The present work is a tender, naturalistic depiction of the Virgin and Child. The Virgin, with her full eyebrows, dimpled chin and contoured face appears highly individualized, while Christ's tilted head, round belly and hand resting gently on mother's collar evokes the affectionate gestures of a real child. As noted by Ann Jensen Adams, the composition recalls Caravaggio's masterpiece Virgin of the Rosary (Kunsthistorisches Museum, Vienna; see New York 1988, op. cit., p. 36), a painting which was already in Amsterdam by 1617. It was then the collection of the artist Louis Finson, into whose family Van Bijlert's daughter later married (see Greenwich 2002, p. 69).
Jan van Bijlert counts among the Utrecht Caravaggisti. After training with Abraham Bloemaert in Utrecht, Van Bijlert, like his fellow townsmen Gerrit van Honthorst and Hendrick ter Brugghen, traveled to Italy, where he encountered and absorbed the works of Caravaggio. Returning home to the Northern Netherlands, Utrecht Caravaggisti produced works that employed the Italian painter's half-length, life-size compositions and taste for genre subjects, yet made these elements their own through the use of brighter tonalities and more colorful palettes. Moreover, these Dutch artists looked not only to Caravaggio himself, but also to the international group of artists working from his model. In theme and composition, the present painting closely resembles pictures by the French painters Philippe de Champaigne (1602-1674) and Simon Vouet (1590-1649). En route to Italy, Van Bijlert traveled to France and may have made a second trip to Paris in the 1630s, where he could have encountered half-length images of the Virgin and Child in which Vouet specialized. Bolstering this hypothesis is the fact that Van Bijlert's pupil Abraham Willaerts studied under Vouet (see Greenwich 2002, loc. cit.). In Vouet's Virgin and Child in the Hermitage (inv. 1216), the Virgin wears a similar red dress, blue and white shawl and turban, while the background includes an analogous classical pillar.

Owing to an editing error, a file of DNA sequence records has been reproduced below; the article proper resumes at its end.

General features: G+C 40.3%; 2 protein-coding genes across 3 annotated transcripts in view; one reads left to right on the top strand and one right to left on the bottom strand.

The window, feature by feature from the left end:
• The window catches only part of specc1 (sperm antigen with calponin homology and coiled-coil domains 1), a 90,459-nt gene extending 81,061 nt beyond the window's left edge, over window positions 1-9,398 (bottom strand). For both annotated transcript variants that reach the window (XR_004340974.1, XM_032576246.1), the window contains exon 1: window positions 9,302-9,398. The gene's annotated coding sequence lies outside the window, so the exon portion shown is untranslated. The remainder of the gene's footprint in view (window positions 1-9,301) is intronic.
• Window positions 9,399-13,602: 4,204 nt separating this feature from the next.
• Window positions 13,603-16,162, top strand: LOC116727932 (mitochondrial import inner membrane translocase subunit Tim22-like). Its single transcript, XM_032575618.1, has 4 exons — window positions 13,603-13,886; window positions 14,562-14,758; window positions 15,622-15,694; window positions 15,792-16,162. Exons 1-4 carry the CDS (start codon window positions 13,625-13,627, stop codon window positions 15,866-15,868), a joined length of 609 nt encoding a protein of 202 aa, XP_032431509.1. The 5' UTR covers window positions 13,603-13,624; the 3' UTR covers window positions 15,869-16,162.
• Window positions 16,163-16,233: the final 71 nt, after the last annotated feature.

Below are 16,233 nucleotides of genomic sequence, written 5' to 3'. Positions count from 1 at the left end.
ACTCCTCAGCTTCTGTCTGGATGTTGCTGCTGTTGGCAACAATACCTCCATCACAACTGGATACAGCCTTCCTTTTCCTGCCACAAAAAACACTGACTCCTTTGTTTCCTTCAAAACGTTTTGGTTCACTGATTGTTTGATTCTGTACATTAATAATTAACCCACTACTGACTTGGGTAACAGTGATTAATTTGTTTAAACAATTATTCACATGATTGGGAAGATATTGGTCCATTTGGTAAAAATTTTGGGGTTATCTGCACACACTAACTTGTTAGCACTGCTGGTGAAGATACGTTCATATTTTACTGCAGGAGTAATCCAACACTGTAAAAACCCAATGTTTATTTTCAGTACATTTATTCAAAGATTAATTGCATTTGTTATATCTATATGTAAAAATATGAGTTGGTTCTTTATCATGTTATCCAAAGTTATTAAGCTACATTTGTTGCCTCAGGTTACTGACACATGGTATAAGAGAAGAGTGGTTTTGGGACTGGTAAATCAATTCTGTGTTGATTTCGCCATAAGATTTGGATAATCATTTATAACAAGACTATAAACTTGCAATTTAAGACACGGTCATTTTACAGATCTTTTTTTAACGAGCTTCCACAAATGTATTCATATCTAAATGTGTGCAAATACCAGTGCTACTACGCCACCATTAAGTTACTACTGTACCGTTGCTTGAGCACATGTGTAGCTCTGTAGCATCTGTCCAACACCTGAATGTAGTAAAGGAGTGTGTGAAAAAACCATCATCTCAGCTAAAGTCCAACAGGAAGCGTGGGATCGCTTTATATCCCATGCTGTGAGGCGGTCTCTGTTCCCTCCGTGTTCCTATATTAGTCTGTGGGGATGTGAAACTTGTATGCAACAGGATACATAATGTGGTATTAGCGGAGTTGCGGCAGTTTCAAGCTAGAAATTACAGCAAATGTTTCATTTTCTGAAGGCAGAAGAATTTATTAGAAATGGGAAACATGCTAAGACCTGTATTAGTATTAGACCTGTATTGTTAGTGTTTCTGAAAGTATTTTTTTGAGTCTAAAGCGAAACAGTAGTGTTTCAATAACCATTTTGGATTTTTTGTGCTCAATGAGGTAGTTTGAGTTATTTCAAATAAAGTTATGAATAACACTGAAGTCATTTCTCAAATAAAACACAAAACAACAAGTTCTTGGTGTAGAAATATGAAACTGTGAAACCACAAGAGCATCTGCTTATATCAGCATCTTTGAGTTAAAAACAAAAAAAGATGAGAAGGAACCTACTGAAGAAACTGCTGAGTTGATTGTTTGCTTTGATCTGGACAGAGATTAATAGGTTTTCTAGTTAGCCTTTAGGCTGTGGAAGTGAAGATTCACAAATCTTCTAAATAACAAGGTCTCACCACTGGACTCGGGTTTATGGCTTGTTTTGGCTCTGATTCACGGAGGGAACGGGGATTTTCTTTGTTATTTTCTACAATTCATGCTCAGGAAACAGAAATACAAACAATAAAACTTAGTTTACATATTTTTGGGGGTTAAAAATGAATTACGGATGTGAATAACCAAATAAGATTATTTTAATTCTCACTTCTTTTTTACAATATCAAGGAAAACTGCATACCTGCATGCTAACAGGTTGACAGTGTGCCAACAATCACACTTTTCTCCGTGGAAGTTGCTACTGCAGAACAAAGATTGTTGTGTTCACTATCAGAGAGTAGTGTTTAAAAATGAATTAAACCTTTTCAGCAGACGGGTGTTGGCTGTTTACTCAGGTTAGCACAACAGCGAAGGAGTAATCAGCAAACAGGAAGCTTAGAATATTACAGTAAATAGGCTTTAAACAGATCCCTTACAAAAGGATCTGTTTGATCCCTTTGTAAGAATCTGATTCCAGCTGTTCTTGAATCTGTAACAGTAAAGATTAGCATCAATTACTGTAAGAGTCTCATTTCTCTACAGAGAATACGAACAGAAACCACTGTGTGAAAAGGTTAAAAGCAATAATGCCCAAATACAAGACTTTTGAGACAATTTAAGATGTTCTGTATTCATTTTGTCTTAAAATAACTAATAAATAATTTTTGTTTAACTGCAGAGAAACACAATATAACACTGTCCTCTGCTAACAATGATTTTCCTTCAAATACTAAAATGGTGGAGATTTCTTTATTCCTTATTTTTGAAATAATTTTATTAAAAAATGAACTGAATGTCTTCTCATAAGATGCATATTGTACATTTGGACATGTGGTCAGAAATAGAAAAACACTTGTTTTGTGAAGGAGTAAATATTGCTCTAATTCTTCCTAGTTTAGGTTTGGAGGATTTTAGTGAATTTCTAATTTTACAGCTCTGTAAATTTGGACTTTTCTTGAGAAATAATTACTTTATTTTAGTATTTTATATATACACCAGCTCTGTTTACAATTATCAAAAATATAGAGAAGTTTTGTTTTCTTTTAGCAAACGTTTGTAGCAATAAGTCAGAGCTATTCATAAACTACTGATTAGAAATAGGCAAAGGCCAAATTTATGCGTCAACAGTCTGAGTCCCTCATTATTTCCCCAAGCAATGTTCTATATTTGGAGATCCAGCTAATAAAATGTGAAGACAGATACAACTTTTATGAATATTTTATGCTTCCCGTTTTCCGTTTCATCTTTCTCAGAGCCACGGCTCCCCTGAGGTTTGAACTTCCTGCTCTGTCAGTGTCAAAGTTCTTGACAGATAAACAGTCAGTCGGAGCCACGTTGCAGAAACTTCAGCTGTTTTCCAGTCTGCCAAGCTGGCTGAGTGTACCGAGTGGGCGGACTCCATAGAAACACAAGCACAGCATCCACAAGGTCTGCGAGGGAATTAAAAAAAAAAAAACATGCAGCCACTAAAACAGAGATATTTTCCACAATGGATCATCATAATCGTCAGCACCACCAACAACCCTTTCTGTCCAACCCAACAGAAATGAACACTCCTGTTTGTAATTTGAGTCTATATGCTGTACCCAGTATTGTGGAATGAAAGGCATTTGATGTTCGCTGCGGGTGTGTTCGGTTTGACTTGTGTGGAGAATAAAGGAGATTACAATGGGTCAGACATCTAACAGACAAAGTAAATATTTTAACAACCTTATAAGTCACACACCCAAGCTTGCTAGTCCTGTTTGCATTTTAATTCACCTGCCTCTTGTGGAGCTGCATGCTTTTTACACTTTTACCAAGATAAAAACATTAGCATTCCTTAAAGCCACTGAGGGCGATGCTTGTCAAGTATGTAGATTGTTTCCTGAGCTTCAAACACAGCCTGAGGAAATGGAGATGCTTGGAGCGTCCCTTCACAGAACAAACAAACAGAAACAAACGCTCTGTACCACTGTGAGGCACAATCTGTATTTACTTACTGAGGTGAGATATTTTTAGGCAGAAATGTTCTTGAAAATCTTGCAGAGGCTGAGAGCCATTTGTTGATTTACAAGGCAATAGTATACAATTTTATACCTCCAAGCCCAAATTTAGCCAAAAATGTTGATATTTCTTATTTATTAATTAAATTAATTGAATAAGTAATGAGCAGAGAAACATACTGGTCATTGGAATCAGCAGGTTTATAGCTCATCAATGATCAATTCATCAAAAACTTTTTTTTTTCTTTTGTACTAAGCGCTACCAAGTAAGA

The present work is not dated, but Paul Huys Janssen has characterized it as one of Van Bijlert's masterpieces and the earliest in a series of half-length images of the Virgin and Child and related allegories of Caritas (another subject featuring a mother with infants) which Van Bijlert began in the 1630s (Huys Janssen, op. cit., p. 27).
New York, National Academy of Design, Dutch and Flemish Paintings from New York Private Collections, 1988, pp. 20, 36, no. 4, fig. 4.
Greenwich, Bruce Museum, Pleasures of Collecting: Part I, Renaissance to Impressionist Masterpieces, 21 September 2002-5 January 2003, pp. 16, 69.
O. Granberg, Trésors d'art en Suède, Stockholm, 1912, II, p. 312, fig. 65, as 'unknown Flemish master'.
A. von Schneider, Caravaggio und die Niederländer, Marburg/Lahn, 1933, p. 132, as 'Jan van Bijlert'.
G.J. Hoogewerff, 'Jan van Bylert, Schilder van Utrecht (1598-1671)', Oud Holland, LXXX, 1965, p. 24, no. 7.
Burlington Magazine, advertisement, CXVIII, May 1976, p. lxiv.
B. Nicolson, The International Caravaggesque Movement, Oxford, 1979, p. 27.
R. Klessman, ed., Die holländischen Gemälde, Braunschweig, 1983, pp. 42-43, under no. 510.
B. Nicolson, Caravaggism in Europe, Oxford, 1989, I, p. 70, fig. 1338.
P. Huys Janssen, Jan van Bijlert, Philadelphia, 1998, p. 27, 97-98, 12, pl. III.
Baroness Sigrid Rãlamb, Stockholm, 1912, as 'unknown Flemish master'.
Friherre Rãlamb, Stockholm, 1934.
Hägglöf collection, Stockholm.
Generalkonsul Söderberg, Stockholm, 1958.
Barbo Stigsdottir; sale, Bukowski, Stockholm, 15 November 1975, p. 994, as 'French School, 17th century'.
with Leger Galleries, London (advertisement, The Burlington Magazine, CXVIII, May 1976).
Private collection, Canada.
Anonymous sale; Sotheby's, New York, 4 June 1980, lot 142 ($16,000).
Mr. and Mrs. Morton B. Harris Collection, New York.
with John H. Schlichte Bergen, Amsterdam, from whom acquired by the present owner.